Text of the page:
Biden’s Ouster of Social Safety Commissioner: A Step within the Proper Course

Last month, the US Supreme Court ruled the case of during a wave of key decisions Collins v. Yellen on June 23. This siege, which is summarized below, led the Biden administration to conclude that it had a constitutional right to oust then-Commissioner of the Social Security Administration (SSA), Andrew Saul – a holdover from the Trump administration, and wasted no time exercising this power.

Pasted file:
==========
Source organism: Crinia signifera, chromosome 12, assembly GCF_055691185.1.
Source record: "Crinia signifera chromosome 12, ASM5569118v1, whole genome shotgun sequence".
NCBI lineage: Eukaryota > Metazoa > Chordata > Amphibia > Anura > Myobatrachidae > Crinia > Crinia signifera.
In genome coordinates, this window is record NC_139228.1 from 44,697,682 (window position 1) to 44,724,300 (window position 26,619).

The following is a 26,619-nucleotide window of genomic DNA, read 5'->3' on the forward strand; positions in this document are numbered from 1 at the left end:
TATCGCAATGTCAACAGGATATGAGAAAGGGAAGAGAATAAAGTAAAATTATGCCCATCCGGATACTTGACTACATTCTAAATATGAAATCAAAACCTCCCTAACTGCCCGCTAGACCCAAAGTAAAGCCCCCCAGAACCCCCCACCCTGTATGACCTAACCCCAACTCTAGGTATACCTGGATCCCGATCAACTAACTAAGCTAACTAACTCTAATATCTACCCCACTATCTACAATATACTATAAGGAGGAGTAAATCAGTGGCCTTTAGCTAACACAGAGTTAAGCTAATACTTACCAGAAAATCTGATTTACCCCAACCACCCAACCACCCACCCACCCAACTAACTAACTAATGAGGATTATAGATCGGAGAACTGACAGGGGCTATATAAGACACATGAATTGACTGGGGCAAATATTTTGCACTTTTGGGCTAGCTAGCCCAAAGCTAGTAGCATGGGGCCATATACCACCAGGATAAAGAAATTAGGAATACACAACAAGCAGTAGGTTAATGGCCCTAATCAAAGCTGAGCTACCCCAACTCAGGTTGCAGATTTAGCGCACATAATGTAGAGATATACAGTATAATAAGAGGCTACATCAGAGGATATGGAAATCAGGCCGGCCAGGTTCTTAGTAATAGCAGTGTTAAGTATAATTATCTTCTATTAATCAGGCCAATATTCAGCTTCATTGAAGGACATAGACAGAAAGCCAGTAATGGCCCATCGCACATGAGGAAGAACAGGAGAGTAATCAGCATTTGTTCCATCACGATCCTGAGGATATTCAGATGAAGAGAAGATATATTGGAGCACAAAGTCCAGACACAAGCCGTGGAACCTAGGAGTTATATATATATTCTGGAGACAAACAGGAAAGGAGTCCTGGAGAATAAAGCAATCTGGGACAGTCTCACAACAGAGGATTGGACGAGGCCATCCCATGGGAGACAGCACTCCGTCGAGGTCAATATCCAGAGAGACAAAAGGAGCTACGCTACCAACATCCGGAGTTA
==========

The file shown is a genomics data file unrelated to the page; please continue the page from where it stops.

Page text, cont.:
More specifically, on July 9, after denying a White House official’s request for immediate resignation, President Biden has sacked Commissioner Saul. A similar motion had been made by Saul’s Deputy Commissioner David Black, who, when asked, agreed to resign. Biden quickly appointed Kilolo Kijakazi, the current Deputy Commissioner for Aging and Disability Policy, as deputyActing SSA Commissioner, and, as any good employer would, it went on Cut off Saul’s remote access to SSA’s computer system as part of the employment “offboarding” process. Saul has called that fire an inappropriate “Friday Night Massacre” which instead argues that he is the “newspaper-protected social security commissioner” whose six-year term would otherwise have outlasted Biden’s four-year term and would have ended in January 2025.

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